A Nice Review of Love Stinks!

From Dig Boston:

Posted on February 14, 2011 by BAR HAVOC

Naked Girls Reading” is exactly what it sounds like, and exactly what I needed this Valentine’s Day. Boasting “Naked Girls Reading: ‘Love Stinks!’ (Naked Girls reciting tales of heartbreak and woe)”, I walked into the Coolidge Corner Theatre with my usual level of excitement; there is just something amazing about that place. It’s old fashioned and charming while at the same time meeting all your movie needs: a full service concession stand with popcorn, candy and beer, and seats that are both comfortable for the solo patrons as well as couples.

And couples there were. I couldn’t help but imagine excited couples, watching these girls read naked and then heading home for some wacky exhibitionist sex. That wasn’t the case for me. I sat in the back row, mouth agape, in awe of these amazing women.

They started speaking and I couldn’t even pay attention– all I could see were their glorious naked bodies, their amazing posture and their smug smiles.

Hosting the event was Andrew Shaffer, author of Great Philosophers Who Failed at Love, a book that “paints brief but entertaining portraits of great thinkers whose words we repeat – but whose decisions we should avoid at all costs”. His book describes people such as Aristotle, Plato, Neitzsche and Thoreau, who are often quoted yet who failed greatly when it came to love. You can check it out here.

I was actually familiar with the first speaker, an ivy league educated woman named Miss Mina. Miss Mina was my burlesque teacher a while back; the leader of the Boston Babydolls, Miss Mina is a happy older woman who was so proud of her naked body that you couldn’t help but feel the same way. I remember standing naked in class, wearing nothing but pink sequin boobie tassles in front of a group of about ten women of all different shapes and sizes, and I remember smiling, jumping and flailing, dancing along side Miss Mina. Miss Mina spoke with the same confidence as she taught me all those weeks ago, and when she spoke, the room listened.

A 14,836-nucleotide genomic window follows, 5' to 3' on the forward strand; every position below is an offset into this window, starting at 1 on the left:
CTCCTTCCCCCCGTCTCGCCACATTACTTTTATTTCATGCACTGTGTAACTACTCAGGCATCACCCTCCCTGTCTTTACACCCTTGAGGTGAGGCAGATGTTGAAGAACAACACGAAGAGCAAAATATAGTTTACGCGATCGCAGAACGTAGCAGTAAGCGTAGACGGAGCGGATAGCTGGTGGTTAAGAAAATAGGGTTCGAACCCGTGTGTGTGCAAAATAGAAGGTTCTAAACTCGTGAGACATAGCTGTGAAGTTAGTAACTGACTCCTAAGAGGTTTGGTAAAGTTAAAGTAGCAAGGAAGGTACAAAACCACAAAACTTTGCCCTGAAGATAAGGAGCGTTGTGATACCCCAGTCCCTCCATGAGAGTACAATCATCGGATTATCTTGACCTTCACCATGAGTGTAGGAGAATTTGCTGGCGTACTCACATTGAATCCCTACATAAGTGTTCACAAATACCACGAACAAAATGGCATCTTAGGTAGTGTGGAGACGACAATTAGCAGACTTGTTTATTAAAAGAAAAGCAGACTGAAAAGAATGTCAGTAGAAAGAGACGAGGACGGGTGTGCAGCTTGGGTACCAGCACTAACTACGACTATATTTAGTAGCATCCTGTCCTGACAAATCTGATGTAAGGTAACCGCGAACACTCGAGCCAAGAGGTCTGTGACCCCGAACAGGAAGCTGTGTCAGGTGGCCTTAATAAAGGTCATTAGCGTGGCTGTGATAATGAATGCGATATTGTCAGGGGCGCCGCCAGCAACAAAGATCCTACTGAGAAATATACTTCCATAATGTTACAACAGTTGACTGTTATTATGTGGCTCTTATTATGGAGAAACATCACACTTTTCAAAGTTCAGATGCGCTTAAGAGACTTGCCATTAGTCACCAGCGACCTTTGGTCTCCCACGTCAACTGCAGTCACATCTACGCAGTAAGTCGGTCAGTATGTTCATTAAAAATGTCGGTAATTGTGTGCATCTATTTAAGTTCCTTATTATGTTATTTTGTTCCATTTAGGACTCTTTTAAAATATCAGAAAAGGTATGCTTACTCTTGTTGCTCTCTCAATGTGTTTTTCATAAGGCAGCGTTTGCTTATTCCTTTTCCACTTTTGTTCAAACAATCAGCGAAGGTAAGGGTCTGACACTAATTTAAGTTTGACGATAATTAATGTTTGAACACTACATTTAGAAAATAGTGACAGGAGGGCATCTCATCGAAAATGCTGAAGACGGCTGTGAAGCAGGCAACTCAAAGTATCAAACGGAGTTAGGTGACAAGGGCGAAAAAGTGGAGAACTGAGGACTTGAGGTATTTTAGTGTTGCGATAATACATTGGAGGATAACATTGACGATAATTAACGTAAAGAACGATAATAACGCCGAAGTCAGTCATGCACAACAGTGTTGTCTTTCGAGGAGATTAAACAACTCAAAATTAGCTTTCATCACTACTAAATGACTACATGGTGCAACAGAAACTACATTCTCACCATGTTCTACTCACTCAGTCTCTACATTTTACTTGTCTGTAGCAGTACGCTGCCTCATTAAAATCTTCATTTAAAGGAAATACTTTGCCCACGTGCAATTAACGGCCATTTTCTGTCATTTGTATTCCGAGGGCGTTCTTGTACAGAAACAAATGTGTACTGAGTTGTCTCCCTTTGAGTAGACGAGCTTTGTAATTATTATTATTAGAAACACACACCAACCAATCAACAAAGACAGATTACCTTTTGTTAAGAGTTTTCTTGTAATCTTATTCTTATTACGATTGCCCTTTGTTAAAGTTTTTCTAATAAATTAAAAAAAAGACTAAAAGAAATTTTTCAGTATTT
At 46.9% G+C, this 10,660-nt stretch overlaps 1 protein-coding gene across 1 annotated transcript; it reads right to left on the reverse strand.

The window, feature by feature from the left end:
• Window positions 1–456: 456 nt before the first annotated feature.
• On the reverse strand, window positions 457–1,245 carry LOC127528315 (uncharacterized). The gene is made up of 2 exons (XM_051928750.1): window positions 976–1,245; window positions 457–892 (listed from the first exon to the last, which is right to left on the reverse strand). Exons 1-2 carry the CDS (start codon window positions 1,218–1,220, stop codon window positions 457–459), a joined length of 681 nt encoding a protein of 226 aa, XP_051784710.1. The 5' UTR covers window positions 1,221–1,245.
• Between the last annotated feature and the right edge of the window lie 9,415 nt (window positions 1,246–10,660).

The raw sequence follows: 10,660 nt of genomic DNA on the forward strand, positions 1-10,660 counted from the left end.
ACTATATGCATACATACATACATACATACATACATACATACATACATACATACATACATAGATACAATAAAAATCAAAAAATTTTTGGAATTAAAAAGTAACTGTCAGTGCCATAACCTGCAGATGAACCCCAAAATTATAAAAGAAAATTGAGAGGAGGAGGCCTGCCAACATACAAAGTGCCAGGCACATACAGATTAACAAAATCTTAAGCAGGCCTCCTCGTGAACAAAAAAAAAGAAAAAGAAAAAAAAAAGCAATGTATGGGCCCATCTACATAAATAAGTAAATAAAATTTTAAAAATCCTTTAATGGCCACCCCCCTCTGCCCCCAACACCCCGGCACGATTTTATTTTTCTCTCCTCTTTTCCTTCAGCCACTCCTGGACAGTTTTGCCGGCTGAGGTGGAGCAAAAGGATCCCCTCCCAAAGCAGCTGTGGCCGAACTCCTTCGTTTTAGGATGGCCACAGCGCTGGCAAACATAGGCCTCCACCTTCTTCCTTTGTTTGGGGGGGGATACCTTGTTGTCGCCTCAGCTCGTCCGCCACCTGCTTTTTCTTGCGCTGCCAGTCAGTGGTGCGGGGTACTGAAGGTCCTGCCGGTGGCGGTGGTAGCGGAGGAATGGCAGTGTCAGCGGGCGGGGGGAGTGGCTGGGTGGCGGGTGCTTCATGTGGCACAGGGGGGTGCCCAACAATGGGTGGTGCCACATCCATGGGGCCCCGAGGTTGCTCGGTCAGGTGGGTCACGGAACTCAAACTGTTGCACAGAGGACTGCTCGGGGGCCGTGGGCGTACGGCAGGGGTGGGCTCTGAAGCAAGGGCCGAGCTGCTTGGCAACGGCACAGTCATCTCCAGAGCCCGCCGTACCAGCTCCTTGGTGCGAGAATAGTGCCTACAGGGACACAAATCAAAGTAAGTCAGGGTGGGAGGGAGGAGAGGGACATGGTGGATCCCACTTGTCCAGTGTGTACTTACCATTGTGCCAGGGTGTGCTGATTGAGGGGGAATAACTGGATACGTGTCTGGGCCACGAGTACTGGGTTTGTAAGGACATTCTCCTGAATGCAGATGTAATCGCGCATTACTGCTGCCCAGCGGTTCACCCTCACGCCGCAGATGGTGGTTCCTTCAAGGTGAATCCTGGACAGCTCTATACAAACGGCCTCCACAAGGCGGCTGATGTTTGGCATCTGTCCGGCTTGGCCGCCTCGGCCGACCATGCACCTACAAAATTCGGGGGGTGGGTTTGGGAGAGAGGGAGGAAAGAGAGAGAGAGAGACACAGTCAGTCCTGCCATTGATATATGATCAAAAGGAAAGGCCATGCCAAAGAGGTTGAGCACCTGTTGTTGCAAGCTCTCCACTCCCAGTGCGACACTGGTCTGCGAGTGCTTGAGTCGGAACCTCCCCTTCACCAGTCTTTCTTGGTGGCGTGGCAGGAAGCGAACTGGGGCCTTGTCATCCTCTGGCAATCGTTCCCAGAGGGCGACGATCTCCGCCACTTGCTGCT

The girls walked out on stage in a various state of dress–zebra print robes, purple satin robes, red velvet robes, black embroidered robes, and in a various state of undress– sparkling necklaces, nipple clamps, black lace up boots, red and black striped stockings and black fishnets. As they approached the microphone, they de-robed, and I held my breath as they began to speak.

I couldn’t even focus on the first story.

I stayed wide eyed and unblinking, watching as the first girl stood, buck naked for the world to see, happily reading from a book she held in her hands, standing as normally as you or I would as though we were presenting a project back in high school for the class to see: nervous at first, but more comfortable as time went on.

I couldn’t tell you what the first story was about. I was so enamored with the girls: they were edgy and punk rock, geeky and fidgety, beautiful, cold, confident and most of all, curvaceous– everything that every woman is but everything we are afraid to show.

I wanted to be one of them, and I imagined that every woman there were both horrified and jealous of the girls reading onstage.

If we could only be that bold, if we could only be so comfortable in our own skin to get up in front of a crowd and simply read. It was inspiring, and it made me feel real uncomfortable in my loose blue jeans and black sweatshirt. I wondered when I could get naked next, and who would be interested….

“Naked Girls Reading” are coming to a city near you. Missed them in Boston? Click here for more info.


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